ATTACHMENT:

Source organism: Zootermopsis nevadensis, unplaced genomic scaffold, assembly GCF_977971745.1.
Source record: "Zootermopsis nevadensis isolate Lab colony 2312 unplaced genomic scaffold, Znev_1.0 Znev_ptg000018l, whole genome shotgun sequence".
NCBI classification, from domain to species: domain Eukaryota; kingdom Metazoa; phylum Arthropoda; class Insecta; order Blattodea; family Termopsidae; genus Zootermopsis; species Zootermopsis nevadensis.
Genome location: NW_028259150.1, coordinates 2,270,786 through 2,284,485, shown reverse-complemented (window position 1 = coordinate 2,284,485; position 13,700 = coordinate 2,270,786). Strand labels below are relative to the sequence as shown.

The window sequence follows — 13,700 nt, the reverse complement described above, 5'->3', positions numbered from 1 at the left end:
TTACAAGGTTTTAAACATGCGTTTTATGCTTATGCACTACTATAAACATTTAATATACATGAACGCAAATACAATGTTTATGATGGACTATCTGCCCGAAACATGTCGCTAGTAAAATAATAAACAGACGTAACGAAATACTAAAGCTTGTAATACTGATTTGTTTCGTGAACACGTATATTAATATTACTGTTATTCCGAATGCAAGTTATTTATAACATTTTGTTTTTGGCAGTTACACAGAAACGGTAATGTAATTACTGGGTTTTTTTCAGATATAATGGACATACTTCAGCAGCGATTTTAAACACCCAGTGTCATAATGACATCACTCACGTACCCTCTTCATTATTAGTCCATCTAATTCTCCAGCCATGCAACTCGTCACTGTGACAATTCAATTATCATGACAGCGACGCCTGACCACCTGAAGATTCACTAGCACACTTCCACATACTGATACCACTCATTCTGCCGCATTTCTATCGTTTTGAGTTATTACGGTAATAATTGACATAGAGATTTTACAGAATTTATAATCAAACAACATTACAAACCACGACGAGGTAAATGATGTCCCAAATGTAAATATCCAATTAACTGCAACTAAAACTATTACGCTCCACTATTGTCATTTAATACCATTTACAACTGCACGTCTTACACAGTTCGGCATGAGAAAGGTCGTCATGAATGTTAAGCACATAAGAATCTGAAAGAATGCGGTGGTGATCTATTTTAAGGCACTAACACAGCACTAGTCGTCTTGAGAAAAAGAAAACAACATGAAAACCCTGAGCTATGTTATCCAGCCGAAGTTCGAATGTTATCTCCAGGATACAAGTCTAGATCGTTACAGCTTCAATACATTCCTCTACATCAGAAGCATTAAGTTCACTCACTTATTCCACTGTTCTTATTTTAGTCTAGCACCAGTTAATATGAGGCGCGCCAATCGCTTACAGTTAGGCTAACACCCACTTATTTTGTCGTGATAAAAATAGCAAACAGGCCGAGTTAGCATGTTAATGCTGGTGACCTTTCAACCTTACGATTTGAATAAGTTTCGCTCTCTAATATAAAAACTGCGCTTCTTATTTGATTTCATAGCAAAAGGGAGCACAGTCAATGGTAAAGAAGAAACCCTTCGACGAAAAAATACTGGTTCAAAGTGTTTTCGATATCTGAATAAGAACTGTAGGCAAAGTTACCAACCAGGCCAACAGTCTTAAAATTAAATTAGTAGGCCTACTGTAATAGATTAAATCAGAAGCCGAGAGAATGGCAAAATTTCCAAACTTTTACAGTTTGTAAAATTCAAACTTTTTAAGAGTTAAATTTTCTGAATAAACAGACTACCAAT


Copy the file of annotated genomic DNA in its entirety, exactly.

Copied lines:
Source organism: Zootermopsis nevadensis, unplaced genomic scaffold, assembly GCF_977971745.1.
Source record: "Zootermopsis nevadensis isolate Lab colony 2312 unplaced genomic scaffold, Znev_1.0 Znev_ptg000018l, whole genome shotgun sequence".
NCBI classification, from domain to species: domain Eukaryota; kingdom Metazoa; phylum Arthropoda; class Insecta; order Blattodea; family Termopsidae; genus Zootermopsis; species Zootermopsis nevadensis.
Genome location: NW_028259150.1, coordinates 2,270,786 through 2,284,485, shown reverse-complemented (window position 1 = coordinate 2,284,485; position 13,700 = coordinate 2,270,786). Strand labels below are relative to the sequence as shown.

The window sequence follows — 13,700 nt, the reverse complement described above, 5'->3', positions numbered from 1 at the left end:
TTACAAGGTTTTAAACATGCGTTTTATGCTTATGCACTACTATAAACATTTAATATACATGAACGCAAATACAATGTTTATGATGGACTATCTGCCCGAAACATGTCGCTAGTAAAATAATAAACAGACGTAACGAAATACTAAAGCTTGTAATACTGATTTGTTTCGTGAACACGTATATTAATATTACTGTTATTCCGAATGCAAGTTATTTATAACATTTTGTTTTTGGCAGTTACACAGAAACGGTAATGTAATTACTGGGTTTTTTTCAGATATAATGGACATACTTCAGCAGCGATTTTAAACACCCAGTGTCATAATGACATCACTCACGTACCCTCTTCATTATTAGTCCATCTAATTCTCCAGCCATGCAACTCGTCACTGTGACAATTCAATTATCATGACAGCGACGCCTGACCACCTGAAGATTCACTAGCACACTTCCACATACTGATACCACTCATTCTGCCGCATTTCTATCGTTTTGAGTTATTACGGTAATAATTGACATAGAGATTTTACAGAATTTATAATCAAACAACATTACAAACCACGACGAGGTAAATGATGTCCCAAATGTAAATATCCAATTAACTGCAACTAAAACTATTACGCTCCACTATTGTCATTTAATACCATTTACAACTGCACGTCTTACACAGTTCGGCATGAGAAAGGTCGTCATGAATGTTAAGCACATAAGAATCTGAAAGAATGCGGTGGTGATCTATTTTAAGGCACTAACACAGCACTAGTCGTCTTGAGAAAAAGAAAACAACATGAAAACCCTGAGCTATGTTATCCAGCCGAAGTTCGAATGTTATCTCCAGGATACAAGTCTAGATCGTTACAGCTTCAATACATTCCTCTACATCAGAAGCATTAAGTTCACTCACTTATTCCACTGTTCTTATTTTAGTCTAGCACCAGTTAATATGAGGCGCGCCAATCGCTTACAGTTAGGCTAACACCCACTTATTTTGTCGTGATAAAAATAGCAAACAGGCCGAGTTAGCATGTTAATGCTGGTGACCTTTCAACCTTACGATTTGAATAAGTTTCGCTCTCTAATATAAAAACTGCGCTTCTTATTTGATTTCATAGCAAAAGGGAGCACAGTCAATGGTAAAGAAGAAACCCTTCGACGAAAAAATACTGGTTCAAAGTGTTTTCGATATCTGAATAAGAACTGTAGGCAAAGTTACCAACCAGGCCAACAGTCTTAAAATTAAATTAGTAGGCCTACTGTAATAGATTAAATCAGAAGCCGAGAGAATGGCAAAATTTCCAAACTTTTACAGTTTGTAAAATTCAAACTTTTTAAGAGTTAAATTTTCTGAATAAACAGACTACCAAT